It is increasingly accepted that gut commensal bacteria play a major role in regulating the immune system in health and disease. An important break-through was achieved with the discovery of the ability of TH17 and regulatory T cells to modify the composition of the gut microbiota, including segmented filamentous bacteria and genetically modified L. acidophilus to shape the local and systemic immune responses, which have been followed up with studies of the role of the microbiota in all major autoimmune diseases. These studies have shown that dysbiosis is associated with disease progression, as well as identify pathways, including MyD88- deficiency or androgen exposure resulting in disease attenuation through the microbiome. Accordingly, we have used a mouse model of lupus, the B6.Sle1.Sle2.Sle3 strain, called TC (triple congenic) for short, which shares >95% of its genome with B6, to show that autoimmunity was associated with a distinct intestinal microbiota that is normalized by a treatment that reversed the disease. Importantly, we demonstrated that microbiota for autoimmune TC mice was sufficient for inducing the production of anti-dsDNA IgG and also caused a strong immune activation in germ free (GF) B6 mice. To the best of our knowledge, this is the first demonstration that the autoimmune phenotype can be induced by microbial dysbiosis in an autoimmune mouse model. Based on these novel preliminary data and on the work of others on the immunoregulatory role of microbiota, we hypothesize that a dysregulated gut microbiota contributes to lupus pathogenesis either directly or indirectly, through the production of critical metabolites (e.g., butyrate). In the former case, variations in immune related genes or others intrinsically change the composition of the microbiota, independently from the ongoing autoimmune response. In the latter case, the inflammation and autoimmune activation that develops with lupus leads to gut dysbiosis, which in turn, promotes inflammation resulting in dysfunctional immune homeostasis. To test this hypothesis and to delineate the relationship between dysbiosis and autoreactivity, we propose two specific aims. 1. To elucidate the autoimmune responses induced by microbial dysbiosis from lupus-prone TC mice. We will expand our initial findings that TC microbiota induces autoAb production and immune activation in a larger cohort of GF B6 mice, with a characterization of the fecal microbiota and microbiome of the donors and the GF recipients 4 wks post transfer. We will also investigate whether we can sustain the immunophenotypes and induce autoimmune pathology with multiple fecal transfers. Finally, we will test whether the expression of the Sle1 locus is sufficient to confer immune activation to the microbiota. 2. To Test the mechanisms of TC dysbiosis relative to the development of systemic autoimmunity. Based on the experimental setting developed in Aim 1, determine whether the autoimmune-inducing properties of TC microbiota are intrinsic or secondary to TC autoimmunity. An answer to this fundamental question is required to direct any future mechanistic studies of the interplay between systemic autoimmunity and dysbiosis. Analyzing the microbiota of TC mice that have already reverted disease also offers the possibility of identifying microbial species or products that can be used as disease biomarkers. The body of knowledge that will be generated from this exploratory proposal will launch future studies that define how specific bacteria and their metabolites promote systemic autoimmunity, as well as to assess the potential value of the microbiota in generating biomarkers of disease activity.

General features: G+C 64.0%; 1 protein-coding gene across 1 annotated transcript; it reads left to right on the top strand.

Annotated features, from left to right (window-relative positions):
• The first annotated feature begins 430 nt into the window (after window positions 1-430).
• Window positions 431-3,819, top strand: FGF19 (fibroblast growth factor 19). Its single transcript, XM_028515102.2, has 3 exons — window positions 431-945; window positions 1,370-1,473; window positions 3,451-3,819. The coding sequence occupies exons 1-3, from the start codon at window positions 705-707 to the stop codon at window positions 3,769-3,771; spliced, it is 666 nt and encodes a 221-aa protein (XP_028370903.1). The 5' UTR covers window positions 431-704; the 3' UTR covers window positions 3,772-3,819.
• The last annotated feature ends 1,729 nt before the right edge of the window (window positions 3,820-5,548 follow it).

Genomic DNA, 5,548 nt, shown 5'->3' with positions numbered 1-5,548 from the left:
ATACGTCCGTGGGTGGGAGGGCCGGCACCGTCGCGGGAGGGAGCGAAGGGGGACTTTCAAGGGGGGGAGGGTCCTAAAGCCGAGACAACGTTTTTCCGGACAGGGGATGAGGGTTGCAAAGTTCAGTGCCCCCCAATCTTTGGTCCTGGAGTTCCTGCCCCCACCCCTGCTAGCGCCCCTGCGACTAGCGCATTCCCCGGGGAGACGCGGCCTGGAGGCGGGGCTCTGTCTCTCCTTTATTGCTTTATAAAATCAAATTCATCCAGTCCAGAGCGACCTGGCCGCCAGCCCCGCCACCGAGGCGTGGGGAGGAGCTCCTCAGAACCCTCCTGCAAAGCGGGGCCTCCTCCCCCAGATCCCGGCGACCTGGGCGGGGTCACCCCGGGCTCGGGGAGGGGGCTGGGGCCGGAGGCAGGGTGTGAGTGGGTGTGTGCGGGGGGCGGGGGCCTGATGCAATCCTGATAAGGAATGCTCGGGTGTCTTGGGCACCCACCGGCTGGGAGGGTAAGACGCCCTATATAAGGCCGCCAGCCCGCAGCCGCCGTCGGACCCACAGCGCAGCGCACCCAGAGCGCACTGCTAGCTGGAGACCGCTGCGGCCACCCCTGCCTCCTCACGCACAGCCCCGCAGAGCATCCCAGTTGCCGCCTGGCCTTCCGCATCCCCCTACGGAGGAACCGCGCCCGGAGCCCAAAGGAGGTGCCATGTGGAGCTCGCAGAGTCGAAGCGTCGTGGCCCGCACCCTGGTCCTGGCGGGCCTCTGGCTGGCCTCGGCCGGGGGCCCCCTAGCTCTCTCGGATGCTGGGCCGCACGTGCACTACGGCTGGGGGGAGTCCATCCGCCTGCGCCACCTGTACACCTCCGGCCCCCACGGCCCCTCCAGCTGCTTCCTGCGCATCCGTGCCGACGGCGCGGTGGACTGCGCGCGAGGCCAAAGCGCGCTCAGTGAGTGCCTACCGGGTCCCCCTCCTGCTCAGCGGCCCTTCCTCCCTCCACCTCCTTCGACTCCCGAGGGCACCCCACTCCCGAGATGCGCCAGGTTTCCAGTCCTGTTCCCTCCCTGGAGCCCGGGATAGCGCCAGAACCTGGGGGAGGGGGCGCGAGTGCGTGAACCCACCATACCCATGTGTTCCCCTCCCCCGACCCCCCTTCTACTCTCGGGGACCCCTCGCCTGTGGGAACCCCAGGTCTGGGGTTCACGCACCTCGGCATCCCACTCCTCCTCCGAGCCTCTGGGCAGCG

Public Health Relevance

We propose to study how gut microbes contribute to disease in a mouse model of lupus. We have obtained preliminary data showing that mice with lupus have distinct gut microbes, which are sufficient to induce disease manifestation when transferred in healthy mice. This exploratory project builds on this novel observation and experimental model the understand the interplay between commensal microbes and lupus, which offers potential targets to modulate disease activity as well as to develop biomarkers of disease activity

National Institute of Health (NIH)
National Institute of Allergy and Infectious Diseases (NIAID)
Exploratory/Developmental Grants (R21)
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Special Emphasis Panel (ZRG1-IMM-J (90))
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Johnson, David R
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University of Florida
Schools of Medicine
United States
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